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Original article| Volume 88, ISSUE 11, P1266-1271, November 2013

Comparison of the Quality of Patient Referrals From Physicians, Physician Assistants, and Nurse Practitioners

Published:October 11, 2013DOI:



      To compare the quality of referrals of patients with complex medical problems from nurse practitioners (NPs), physician assistants (PAs), and physicians to general internists.

      Patients and Methods

      We conducted a retrospective comparison study involving regional referrals to an academic medical center from January 1, 2009, through December 31, 2010. All 160 patients referred by NPs and PAs combined and a random sample of 160 patients referred by physicians were studied. Five experienced physicians blinded to the source of referral used a 7-item instrument to assess the quality of referrals. Internal consistency, interrater reliability, and dimensionality of item scores were determined. Differences between item scores for patients referred by physicians and those for patients referred by NPs and PAs combined were analyzed by using multivariate ordinal logistical regression adjusted for patient age, sex, distance of the referral source from Mayo Clinic, and Charlson Index.


      Factor analysis revealed a 1-dimensional measure of the quality of patient referrals. Interrater reliability (intraclass correlation coefficient for individual items: range, 0.77-0.93; overall, 0.92) and internal consistency for items combined (Cronbach α=0.75) were excellent. Referrals from physicians were scored higher (percentage of agree/strongly agree responses) than were referrals from NPs and PAs for each of the following items: referral question clearly articulated (86.3% vs 76.0%; P=.0007), clinical information provided (72.6% vs 54.1%; P=.003), documented understanding of the patient's pathophysiology (51.0% vs 30.3%; P<.0001), appropriate evaluation performed locally (60.3% vs 39.0%; P<.0001), appropriate management performed locally (53.5% vs 24.1%; P<.0001), and confidence returning patient to referring health care professional (67.8% vs 41.4%; P<.0001). Referrals from physicians were also less likely to be evaluated as having been unnecessary (30.1% vs 56.2%; P<.0001).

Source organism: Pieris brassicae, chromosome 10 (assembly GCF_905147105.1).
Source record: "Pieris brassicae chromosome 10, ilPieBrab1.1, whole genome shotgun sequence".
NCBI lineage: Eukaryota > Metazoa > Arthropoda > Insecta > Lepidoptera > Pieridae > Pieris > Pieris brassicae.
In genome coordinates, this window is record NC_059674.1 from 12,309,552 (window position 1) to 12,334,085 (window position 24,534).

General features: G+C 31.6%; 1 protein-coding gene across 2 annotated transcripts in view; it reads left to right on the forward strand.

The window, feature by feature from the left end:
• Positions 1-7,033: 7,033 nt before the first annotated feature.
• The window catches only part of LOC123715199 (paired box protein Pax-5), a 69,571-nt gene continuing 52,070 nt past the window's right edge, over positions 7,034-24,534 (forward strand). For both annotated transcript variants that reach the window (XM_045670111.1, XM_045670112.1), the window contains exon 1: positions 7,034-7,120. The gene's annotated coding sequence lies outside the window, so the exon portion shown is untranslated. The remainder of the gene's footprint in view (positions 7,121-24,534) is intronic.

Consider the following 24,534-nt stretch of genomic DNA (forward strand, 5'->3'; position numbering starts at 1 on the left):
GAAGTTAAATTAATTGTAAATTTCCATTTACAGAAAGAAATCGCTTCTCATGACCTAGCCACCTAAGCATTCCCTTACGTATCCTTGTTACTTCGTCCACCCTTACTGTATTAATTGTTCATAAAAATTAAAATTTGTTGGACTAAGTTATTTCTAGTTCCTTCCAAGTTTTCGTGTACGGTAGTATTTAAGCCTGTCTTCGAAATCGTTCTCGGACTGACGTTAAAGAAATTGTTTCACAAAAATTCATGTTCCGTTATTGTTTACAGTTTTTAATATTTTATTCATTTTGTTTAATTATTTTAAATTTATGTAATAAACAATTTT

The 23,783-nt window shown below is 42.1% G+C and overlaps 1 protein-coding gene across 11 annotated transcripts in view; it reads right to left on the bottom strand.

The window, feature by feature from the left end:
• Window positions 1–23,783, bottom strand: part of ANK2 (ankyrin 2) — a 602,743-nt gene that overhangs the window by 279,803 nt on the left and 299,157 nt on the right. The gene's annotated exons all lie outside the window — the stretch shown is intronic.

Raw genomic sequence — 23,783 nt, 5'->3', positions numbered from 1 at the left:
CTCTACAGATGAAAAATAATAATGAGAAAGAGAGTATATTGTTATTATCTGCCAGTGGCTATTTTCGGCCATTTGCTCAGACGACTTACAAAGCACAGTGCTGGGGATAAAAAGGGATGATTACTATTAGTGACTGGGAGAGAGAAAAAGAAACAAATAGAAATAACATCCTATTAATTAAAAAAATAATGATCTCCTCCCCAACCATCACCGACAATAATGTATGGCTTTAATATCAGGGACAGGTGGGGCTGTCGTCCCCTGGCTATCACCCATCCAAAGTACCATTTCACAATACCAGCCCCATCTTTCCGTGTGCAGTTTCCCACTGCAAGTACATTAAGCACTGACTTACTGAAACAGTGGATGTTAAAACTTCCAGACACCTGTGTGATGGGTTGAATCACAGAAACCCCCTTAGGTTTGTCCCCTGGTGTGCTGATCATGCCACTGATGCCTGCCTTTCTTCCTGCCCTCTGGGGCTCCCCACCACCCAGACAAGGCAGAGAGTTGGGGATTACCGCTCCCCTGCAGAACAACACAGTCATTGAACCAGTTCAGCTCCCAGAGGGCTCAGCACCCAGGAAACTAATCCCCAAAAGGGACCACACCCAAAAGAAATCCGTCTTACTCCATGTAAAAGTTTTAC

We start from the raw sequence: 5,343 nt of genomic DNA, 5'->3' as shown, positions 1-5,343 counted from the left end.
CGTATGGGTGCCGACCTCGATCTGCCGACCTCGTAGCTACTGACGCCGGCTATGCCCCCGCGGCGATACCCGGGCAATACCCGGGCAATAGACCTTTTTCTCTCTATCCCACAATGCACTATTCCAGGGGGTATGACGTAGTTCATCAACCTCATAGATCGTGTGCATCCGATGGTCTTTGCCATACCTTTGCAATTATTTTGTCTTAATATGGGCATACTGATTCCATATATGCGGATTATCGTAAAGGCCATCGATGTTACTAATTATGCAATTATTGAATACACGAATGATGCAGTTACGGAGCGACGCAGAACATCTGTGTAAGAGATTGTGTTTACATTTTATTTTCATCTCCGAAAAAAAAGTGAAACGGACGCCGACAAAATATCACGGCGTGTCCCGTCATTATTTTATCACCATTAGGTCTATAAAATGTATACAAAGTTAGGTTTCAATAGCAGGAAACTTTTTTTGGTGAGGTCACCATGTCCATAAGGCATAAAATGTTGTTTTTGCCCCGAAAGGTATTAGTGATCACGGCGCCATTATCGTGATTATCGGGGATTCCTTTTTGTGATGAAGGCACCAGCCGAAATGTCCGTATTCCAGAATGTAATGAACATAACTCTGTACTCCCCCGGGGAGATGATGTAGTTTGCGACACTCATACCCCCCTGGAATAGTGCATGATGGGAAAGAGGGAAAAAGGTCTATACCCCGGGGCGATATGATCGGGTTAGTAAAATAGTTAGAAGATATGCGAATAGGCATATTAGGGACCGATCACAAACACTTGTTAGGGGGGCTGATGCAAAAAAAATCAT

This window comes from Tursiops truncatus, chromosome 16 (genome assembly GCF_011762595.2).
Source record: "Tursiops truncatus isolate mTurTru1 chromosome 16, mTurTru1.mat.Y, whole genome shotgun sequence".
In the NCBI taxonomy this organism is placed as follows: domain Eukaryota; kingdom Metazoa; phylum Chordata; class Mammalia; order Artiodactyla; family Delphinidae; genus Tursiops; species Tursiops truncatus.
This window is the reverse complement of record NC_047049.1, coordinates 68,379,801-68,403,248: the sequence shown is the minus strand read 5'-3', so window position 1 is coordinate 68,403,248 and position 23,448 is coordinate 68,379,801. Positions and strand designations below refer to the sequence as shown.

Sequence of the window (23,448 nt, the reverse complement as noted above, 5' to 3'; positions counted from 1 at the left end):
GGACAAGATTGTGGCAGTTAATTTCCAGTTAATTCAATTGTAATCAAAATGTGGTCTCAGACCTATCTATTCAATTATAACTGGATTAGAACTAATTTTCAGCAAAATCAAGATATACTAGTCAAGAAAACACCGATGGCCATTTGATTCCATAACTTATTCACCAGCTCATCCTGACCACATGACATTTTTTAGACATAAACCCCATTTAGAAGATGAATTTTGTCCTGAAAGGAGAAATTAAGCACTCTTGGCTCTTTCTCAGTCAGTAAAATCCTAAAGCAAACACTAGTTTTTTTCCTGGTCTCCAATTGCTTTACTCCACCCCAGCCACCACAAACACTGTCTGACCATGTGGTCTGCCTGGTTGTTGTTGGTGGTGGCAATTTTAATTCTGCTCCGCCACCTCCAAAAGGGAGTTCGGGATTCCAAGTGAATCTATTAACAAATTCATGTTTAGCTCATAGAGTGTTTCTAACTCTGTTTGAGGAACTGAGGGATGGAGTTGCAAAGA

The quality of referrals to an academic medical center was higher for physicians than for NPs and PAs regarding the clarity of the referral question, understanding of pathophysiology, and adequate prereferral evaluation and documentation.

      Abbreviations and Acronyms:

      NP (nurse practitioner), PA (physician assistant)
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